Patients fulfilling the inclusion and exclusion criteria for the study were approached for inclusion into the study. Those providing the assent (i.e. children and adolescents <12 years of age) or written informed consent were recruited. Informed consent was also obtained from the parents on behalf of the patients when the patient was <18 years of age. Additionally informed consent was obtained from the parents for their willingness to participate in the study. For the purpose of the study, the caregiver was defined as “a person who has been living with the patient and has been intimately involved in the care of the patient for at least 1-year that is, looking after her/his daily needs, supervising the medications, bringing the patient to the hospital, staying with the patient during inpatient stay and maintaining liaison with the hospital staff.” Socio-demographic and clinical profile of the consenting patients was recorded. The sociodemographic profile of the parents was noted. The parents were requested to complete the IEQ, scale for positive aspects of caregiving experience, and WCC-revised version. Parents who were not able to complete the questionnaires on their own were provided assistance by one of the researchers.
The data were analyzed using the SPSS-14 (Chicago, Illinois: SPSS Inc). Descriptive analysis involved calculation of frequency–percentages and mean-standard deviation (SD) for the discrete and continuous variables respectively. Comparisons were done using the Student's t-test and Chi-square test. Relationship between different variables was studied using Pearson's product moment correlation or Spearman's correlation test. In view of the multiple correlations and the small sample size, for the correlation analysis, P < 0.01 was considered as statistically significant.
| Results|| |
Socio-demographic and clinical profile
The study sample comprised of 41 children and adolescents and one of their parents. The mean age of the patients was 15.5 (SD 2.48; range 8–19) years and that of parents was 41.8 (SD 7.45; range 19–55) years. All the patients were single, whereas, most of the caregivers (95.1%) were currently married. There were more patients from urban background (56.1%). Nearly equal representation of patients from nuclear (51.2%) and nonnuclear families (48.8%) was found. Most of the patients (80.5%) came from families with monthly income in excess of Rupees 10,000. More commonly mothers (51.2%) were closely associated with care of the child though fathers (41.5%) were also closely involved in the care of the child and participated in the study. The mean age of onset of Type-1 diabetes in the study participants varied from 7 to 17.5 years with a mean of 13.00 (SD-2.37) years. The mean duration of illness at the time of assessment for the study was 2.54 (SD-2.06) years [Table 1].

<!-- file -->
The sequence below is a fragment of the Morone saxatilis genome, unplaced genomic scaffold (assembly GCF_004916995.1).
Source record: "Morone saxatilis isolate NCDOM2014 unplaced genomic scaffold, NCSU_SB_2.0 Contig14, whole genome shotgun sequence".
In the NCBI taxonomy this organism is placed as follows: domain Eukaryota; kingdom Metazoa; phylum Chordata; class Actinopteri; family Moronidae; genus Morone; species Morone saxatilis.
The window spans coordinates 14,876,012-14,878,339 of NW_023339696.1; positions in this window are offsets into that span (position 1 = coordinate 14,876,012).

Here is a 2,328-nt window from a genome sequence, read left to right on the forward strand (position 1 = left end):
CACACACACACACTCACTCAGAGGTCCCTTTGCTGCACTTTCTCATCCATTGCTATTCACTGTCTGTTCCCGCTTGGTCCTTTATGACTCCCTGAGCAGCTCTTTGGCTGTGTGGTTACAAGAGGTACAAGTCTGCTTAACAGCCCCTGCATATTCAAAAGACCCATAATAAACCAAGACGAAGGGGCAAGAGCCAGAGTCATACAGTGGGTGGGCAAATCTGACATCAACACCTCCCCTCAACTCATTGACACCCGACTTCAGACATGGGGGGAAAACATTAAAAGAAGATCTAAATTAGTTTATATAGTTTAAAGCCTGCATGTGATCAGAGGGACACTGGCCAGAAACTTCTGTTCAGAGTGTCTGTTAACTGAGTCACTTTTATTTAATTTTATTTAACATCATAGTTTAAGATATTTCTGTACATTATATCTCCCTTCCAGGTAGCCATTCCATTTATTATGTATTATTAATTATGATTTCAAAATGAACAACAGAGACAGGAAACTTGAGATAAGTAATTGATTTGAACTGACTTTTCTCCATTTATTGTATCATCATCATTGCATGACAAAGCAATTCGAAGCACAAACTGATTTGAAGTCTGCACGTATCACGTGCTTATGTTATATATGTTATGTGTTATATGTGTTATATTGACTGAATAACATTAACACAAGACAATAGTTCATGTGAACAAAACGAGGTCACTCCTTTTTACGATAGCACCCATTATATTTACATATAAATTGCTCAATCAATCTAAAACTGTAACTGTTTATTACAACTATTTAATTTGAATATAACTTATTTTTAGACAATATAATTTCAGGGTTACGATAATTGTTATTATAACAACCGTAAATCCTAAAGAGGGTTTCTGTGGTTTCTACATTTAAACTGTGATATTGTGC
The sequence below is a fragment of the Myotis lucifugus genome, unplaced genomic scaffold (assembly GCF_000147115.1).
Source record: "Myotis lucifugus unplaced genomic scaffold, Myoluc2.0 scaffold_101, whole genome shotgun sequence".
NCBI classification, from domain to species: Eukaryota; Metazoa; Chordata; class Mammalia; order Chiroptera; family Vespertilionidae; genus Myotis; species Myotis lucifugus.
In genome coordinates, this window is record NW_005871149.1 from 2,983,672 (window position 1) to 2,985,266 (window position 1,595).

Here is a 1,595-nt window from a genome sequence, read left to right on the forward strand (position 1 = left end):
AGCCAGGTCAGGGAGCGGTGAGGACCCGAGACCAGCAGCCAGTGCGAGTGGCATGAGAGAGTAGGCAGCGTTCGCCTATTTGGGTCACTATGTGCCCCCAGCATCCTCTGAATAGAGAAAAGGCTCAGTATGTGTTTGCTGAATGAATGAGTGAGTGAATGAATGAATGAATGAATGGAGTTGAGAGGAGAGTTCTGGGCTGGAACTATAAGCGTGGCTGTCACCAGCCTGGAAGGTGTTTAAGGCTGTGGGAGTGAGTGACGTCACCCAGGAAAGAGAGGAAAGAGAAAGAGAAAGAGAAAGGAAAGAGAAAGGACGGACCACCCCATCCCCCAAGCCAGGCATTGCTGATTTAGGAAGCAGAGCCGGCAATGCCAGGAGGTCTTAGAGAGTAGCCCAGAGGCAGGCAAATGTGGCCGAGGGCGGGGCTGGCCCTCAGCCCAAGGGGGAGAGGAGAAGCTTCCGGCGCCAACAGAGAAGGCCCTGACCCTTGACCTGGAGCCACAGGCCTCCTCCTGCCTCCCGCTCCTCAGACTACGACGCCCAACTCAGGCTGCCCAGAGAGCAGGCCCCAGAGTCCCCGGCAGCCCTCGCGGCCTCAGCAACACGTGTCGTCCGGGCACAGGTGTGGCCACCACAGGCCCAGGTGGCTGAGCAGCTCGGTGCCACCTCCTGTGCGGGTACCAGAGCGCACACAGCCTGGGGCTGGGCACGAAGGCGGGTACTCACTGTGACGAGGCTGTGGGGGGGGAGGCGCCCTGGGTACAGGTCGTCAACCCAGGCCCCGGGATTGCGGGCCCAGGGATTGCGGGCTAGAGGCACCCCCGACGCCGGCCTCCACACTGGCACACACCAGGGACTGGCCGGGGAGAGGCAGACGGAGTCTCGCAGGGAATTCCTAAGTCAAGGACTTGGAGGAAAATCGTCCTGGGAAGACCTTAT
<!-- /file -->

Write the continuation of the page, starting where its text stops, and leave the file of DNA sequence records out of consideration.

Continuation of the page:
Coping, caregiving burden and positive aspects of caregiving as perceived by the caregivers
As shown in [Table 2], highest score on the WCC was obtained for seeking social support, followed by planful problem-solving, self-controlling, positive reappraisal, accepting responsibility, escape-avoidance, and distancing. The least score was obtained for the domain of using confrontative coping.
|Table 2: Coping, burden, positive aspects of caregiving, quality of life and social support as perceived by the caregivers|
Click here to view
The mean Hindi IEQ score, indicating the caregivers own perception of the burden, was 46.5 (SD-13.5) with the highest score for worrying-urging-I domain followed by the domains of worrying-urging-II, tension and least for the supervision domain [Table 2].
With regard to the positive aspects of caregiving, the highest score was obtained for the domain of self-esteem and social aspect of caring followed by caregiving personal gains. Least score was obtained for the domain of motivation for the caregiving role [Table 2].
Relationship of coping with sociodemographic and clinical variables
No relationship was found between coping strategies used by parents and the age of patients, gender of patients, age of caregivers, education level of caregivers, family income, family type, duration of illness and age of onset, urban or rural background. No significant differences were found in the coping between the two parents.
Relationship between subjective burden and coping in caregivers
Caregivers who more frequently used coping strategies of confrontation and escape-avoidance had significantly higher score on the tension domain of IEQ [Table 3]. Those who more frequently used problem-solving had significantly higher scores on the worrying-urging-I and II domains of IEQ while those who used distancing coping had higher scores on worrying-urging-I domain only. Supervision was associated with more frequent use of confrontation, self-control, social support, escape and positive reappraisal [Table 3].
|Table 3: Relationship of coping with sociodemographic and clinical variables, burden, positive aspects of caregiving, quality of life and social support as perceived by the caregivers|
Click here to view
Relationship between positive aspects of caregiving and coping in caregivers
More frequent use of distancing and problem-solving were associated with lower caregiving personal gains. Lower use of confrontation, self-control, seeking social support, escape-avoidance and positive reappraisal were associated with better motivation for being in the caregiver's role. Higher caregiver satisfaction was associated with higher use of distancing and problem-solving and lower use of social support. Lower use of accepting responsibility and problem-solving was associated with higher self-esteem and social aspect of caring [Table 3].